When Abraham said, “They have Moses and the Prophets” (v. 29), he emphasized that the Scriptures are a sufficient guide to godliness and that a failure to live rightly when in possession of them was due to a lack of will, not to a lack of knowledge. And, in v. 30, it’s interesting to see that the rich man, having had the spirit of a true Pharisee, appealed to Abraham for a life-saving sign to be given to his brothers. He failed to realize and appreciate that the guidance in the Scriptures was better than any earthly sign.
In Jesus’ closing verse, his “if someone rises from the dead” should have reminded the rich man of the fact that Jesus had already raised at least two people from the dead: The widow of Nain’s son (Luke 7:11–17; Jairus’ daughter (Luke 8:52–56). As such, he’d have known well of Jesus’ divine power. And he’d now personally seen him raise a third person who, with startling suggestiveness, had the very name “Lazarus” (John 11). But despite having witnessed Jesus’ resurrection of the widow’s son and Jairus’ daughter, the majority of the Jews disbelieved and continued to disbelieve in him. Sadly, they even went so far as to seek the death of Lazarus that they might be rid of his testimony (John 12:9–10).
I think that these are Jesus’ two main points in his Rich Man and Lazarus Parable.
1. Wealth without active mercy for the poor is great wickedness.
2. If we close our eyes to the truth that we’re given, we’re doomed.
When we’re looking at a parable, the first question we need to ask is, “What was Jesus saying to the original listeners?” In this case, we have to consider what the message was to the Pharisees. On the surface, Jesus was addressing their love of money. No one knew the Law and the Prophets like the Pharisees. The Law hadn’t rectified the way they thought about money. To them, money bought influence, power, and comfort. They didn’t consider it a resource that God intended them to share with those in need — even though Scriptures told them otherwise.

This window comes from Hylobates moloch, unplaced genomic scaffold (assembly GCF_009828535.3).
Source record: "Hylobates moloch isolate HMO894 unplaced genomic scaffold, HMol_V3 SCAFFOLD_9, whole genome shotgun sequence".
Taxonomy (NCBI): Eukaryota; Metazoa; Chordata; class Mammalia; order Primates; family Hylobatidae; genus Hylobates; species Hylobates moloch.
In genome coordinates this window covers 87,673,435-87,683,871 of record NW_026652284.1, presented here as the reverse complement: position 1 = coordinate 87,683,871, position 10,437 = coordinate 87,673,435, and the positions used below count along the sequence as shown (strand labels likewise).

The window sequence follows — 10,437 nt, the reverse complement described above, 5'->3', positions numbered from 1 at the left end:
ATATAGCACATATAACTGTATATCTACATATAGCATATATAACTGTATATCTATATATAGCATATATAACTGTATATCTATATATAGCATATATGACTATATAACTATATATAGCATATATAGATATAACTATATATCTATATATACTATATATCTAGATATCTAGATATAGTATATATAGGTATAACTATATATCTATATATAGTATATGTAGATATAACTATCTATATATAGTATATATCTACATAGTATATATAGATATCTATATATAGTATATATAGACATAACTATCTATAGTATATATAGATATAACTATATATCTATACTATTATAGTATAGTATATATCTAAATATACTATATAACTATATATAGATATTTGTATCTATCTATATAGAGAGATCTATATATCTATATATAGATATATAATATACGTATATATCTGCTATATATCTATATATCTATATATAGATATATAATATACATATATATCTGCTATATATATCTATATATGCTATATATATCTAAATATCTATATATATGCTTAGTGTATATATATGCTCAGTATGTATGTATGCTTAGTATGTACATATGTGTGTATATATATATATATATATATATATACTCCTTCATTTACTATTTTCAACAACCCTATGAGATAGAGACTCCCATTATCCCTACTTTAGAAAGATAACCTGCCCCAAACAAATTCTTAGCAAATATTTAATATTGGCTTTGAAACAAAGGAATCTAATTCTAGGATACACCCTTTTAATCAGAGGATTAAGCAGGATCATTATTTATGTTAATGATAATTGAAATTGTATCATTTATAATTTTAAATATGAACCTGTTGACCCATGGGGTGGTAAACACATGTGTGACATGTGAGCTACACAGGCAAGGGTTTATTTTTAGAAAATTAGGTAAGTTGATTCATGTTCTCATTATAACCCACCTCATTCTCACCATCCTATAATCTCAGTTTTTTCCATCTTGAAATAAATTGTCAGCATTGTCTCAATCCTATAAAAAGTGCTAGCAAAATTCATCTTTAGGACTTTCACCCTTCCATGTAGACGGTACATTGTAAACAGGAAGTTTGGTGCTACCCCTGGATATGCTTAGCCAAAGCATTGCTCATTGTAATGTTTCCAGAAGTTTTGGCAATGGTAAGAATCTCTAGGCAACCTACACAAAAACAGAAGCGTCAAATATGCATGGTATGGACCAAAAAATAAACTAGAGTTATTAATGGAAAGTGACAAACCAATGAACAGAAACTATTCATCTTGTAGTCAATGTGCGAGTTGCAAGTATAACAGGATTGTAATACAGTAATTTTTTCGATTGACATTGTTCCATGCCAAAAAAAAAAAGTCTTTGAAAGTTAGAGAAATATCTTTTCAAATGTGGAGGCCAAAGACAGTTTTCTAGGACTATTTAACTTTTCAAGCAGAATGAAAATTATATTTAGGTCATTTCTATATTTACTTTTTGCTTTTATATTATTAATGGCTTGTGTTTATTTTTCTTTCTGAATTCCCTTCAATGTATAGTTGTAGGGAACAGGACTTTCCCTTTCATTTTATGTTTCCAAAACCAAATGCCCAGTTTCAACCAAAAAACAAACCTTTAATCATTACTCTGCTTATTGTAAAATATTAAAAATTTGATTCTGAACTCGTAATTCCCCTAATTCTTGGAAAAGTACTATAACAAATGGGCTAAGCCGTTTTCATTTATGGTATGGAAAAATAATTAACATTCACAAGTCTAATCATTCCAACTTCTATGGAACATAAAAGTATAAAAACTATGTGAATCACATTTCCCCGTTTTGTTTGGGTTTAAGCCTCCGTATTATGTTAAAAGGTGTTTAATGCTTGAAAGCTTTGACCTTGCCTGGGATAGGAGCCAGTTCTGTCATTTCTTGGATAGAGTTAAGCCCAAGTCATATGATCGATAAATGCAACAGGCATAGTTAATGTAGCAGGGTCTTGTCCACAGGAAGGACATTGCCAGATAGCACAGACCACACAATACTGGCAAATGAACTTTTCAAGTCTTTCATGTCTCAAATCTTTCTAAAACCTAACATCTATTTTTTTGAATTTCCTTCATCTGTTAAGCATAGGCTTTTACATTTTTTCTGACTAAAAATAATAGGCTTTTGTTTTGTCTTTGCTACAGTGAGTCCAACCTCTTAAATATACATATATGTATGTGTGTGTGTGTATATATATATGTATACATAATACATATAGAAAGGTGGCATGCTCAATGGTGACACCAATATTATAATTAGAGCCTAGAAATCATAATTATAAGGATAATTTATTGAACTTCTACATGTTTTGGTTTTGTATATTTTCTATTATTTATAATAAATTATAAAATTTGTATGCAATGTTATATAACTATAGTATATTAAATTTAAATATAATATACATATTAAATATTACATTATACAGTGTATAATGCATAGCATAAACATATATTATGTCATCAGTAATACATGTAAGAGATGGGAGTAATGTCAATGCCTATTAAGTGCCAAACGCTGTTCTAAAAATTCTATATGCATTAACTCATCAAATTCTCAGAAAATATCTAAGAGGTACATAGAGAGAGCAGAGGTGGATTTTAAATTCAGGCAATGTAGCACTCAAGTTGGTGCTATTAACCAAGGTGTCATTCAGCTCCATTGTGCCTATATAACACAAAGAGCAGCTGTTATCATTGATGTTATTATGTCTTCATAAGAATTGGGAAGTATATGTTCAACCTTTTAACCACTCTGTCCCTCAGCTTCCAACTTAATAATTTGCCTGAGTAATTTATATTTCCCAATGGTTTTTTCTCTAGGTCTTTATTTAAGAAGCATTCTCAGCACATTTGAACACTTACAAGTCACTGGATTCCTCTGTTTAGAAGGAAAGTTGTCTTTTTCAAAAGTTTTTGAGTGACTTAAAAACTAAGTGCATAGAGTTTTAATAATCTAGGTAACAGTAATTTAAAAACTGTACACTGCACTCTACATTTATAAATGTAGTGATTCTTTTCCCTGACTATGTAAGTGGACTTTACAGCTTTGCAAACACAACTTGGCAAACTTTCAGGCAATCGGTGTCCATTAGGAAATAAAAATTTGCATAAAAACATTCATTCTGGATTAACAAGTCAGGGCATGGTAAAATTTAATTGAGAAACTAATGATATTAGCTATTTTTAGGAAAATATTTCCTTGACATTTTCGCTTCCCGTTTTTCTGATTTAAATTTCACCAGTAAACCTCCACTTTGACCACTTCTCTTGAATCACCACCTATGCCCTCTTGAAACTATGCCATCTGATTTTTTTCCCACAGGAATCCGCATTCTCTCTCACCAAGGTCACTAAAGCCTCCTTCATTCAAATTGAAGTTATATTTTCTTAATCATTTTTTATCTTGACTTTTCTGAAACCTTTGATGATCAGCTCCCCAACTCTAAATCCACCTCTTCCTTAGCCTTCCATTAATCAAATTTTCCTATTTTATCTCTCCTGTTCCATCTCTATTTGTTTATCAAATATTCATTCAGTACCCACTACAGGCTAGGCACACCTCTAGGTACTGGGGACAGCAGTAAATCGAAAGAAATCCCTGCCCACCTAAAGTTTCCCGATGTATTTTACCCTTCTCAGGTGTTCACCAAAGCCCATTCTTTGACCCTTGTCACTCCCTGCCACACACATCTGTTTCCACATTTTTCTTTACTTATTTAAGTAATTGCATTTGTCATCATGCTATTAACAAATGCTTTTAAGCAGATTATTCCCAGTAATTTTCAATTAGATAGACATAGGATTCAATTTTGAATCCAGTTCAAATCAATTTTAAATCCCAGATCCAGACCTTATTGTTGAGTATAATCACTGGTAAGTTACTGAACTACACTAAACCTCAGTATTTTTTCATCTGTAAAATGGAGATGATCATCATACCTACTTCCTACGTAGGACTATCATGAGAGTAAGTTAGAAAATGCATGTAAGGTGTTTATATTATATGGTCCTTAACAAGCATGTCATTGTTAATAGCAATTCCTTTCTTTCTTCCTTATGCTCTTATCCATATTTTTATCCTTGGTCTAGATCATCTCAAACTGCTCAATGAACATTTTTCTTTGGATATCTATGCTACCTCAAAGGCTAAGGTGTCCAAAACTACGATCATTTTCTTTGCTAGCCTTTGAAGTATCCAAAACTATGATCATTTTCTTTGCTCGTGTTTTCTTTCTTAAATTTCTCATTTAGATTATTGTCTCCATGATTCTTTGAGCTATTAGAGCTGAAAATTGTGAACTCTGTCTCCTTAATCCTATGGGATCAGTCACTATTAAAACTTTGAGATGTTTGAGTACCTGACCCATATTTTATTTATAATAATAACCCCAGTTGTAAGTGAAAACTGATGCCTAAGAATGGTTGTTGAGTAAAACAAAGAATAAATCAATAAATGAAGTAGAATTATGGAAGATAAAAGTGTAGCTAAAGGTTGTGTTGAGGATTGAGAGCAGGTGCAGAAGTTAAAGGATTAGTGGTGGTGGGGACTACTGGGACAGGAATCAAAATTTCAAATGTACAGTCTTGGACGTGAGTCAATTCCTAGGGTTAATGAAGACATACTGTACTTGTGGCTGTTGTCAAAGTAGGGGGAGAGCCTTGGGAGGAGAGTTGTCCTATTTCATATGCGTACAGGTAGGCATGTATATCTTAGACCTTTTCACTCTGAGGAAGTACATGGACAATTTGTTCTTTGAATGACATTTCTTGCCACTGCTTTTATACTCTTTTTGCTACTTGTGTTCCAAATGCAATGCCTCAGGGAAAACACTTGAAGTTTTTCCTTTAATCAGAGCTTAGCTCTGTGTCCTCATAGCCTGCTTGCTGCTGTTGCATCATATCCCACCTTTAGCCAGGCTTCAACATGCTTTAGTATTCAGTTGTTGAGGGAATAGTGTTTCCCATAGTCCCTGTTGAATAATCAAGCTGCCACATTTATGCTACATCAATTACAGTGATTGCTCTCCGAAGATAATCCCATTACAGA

But Jesus is making a broader point about the nature of spiritual blindness. The rich man’s brothers wouldn’t believe because they’d remained unwilling to believe. It doesn’t matter who delivered the message; their hearts were committed to disobedience, having found ways to justify their lifestyle and rebelliousness.
Jesus is also making the pointed accusation that the Pharisees were doing the same with him. Although Jewish Scriptures point to Jesus as the Messiah, they refused to see and accept it. He told the Pharisees elsewhere, “You study the Scriptures diligently because you think that in them you have eternal life. These are the very Scriptures that testify about me, yet you refuse to come to me to have life” (John 5:39–40). Eventually, Jesus rose from the grave, yet they still chose not to believe.
As Christ’s disciples, we must ask ourselves:
Q. What are we to learn from this parable? Jesus: What are you saying to us today?
A. In a sense, the Parable of the Rich Man and Lazarus teaches a lesson similar to that of what I highlight in my commentary on The Shrewd Manager (or Unjust Steward) Parable (16:1–13). We can use our money to secure for us “eternal damnation” or “friends in heaven who will welcome us.” The choice is ours.
You can see a similar lesson taught in another parable dealing with “judgment”: Matthew’s portrayal of The Sheep and the Goats Parable.
The moral of the story: The rich man asked Abraham to send Lazarus back to warn his brothers so they wouldn’t suffer the same fate, but Abraham refused. He told the rich man that they had the testimony of Moses and the Prophets to warn them but hadn’t heeded those wise words. May we never neglect to heed the Word of God!